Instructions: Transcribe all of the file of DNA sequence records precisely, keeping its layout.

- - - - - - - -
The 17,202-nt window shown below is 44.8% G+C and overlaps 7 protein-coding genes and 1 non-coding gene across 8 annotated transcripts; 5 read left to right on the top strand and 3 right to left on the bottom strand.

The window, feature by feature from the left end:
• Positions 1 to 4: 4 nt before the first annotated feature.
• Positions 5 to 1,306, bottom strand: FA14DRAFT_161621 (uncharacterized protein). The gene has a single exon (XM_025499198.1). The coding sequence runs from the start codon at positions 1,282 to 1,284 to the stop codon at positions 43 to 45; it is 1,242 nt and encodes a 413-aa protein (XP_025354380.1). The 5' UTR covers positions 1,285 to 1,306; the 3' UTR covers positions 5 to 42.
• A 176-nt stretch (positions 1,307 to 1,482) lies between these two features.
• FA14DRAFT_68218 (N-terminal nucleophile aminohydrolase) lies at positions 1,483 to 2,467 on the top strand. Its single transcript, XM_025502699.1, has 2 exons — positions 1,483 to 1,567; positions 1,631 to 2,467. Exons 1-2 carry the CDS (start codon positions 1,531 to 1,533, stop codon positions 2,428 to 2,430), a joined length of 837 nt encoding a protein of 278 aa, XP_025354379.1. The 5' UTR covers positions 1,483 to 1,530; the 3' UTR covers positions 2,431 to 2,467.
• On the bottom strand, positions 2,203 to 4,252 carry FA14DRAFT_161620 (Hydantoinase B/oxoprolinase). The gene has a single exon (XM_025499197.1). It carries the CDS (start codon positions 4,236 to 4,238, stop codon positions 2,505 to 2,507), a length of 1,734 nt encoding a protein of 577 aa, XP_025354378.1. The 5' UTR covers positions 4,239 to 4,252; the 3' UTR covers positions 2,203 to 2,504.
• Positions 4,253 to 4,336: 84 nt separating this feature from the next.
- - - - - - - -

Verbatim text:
The 17,202-nt window shown below is 44.8% G+C and overlaps 7 protein-coding genes and 1 non-coding gene across 8 annotated transcripts; 5 read left to right on the top strand and 3 right to left on the bottom strand.

The window, feature by feature from the left end:
• Positions 1 to 4: 4 nt before the first annotated feature.
• Positions 5 to 1,306, bottom strand: FA14DRAFT_161621 (uncharacterized protein). The gene has a single exon (XM_025499198.1). The coding sequence runs from the start codon at positions 1,282 to 1,284 to the stop codon at positions 43 to 45; it is 1,242 nt and encodes a 413-aa protein (XP_025354380.1). The 5' UTR covers positions 1,285 to 1,306; the 3' UTR covers positions 5 to 42.
• A 176-nt stretch (positions 1,307 to 1,482) lies between these two features.
• FA14DRAFT_68218 (N-terminal nucleophile aminohydrolase) lies at positions 1,483 to 2,467 on the top strand. Its single transcript, XM_025502699.1, has 2 exons — positions 1,483 to 1,567; positions 1,631 to 2,467. Exons 1-2 carry the CDS (start codon positions 1,531 to 1,533, stop codon positions 2,428 to 2,430), a joined length of 837 nt encoding a protein of 278 aa, XP_025354379.1. The 5' UTR covers positions 1,483 to 1,530; the 3' UTR covers positions 2,431 to 2,467.
• On the bottom strand, positions 2,203 to 4,252 carry FA14DRAFT_161620 (Hydantoinase B/oxoprolinase). The gene has a single exon (XM_025499197.1). It carries the CDS (start codon positions 4,236 to 4,238, stop codon positions 2,505 to 2,507), a length of 1,734 nt encoding a protein of 577 aa, XP_025354378.1. The 5' UTR covers positions 4,239 to 4,252; the 3' UTR covers positions 2,203 to 2,504.
• Positions 4,253 to 4,336: 84 nt separating this feature from the next.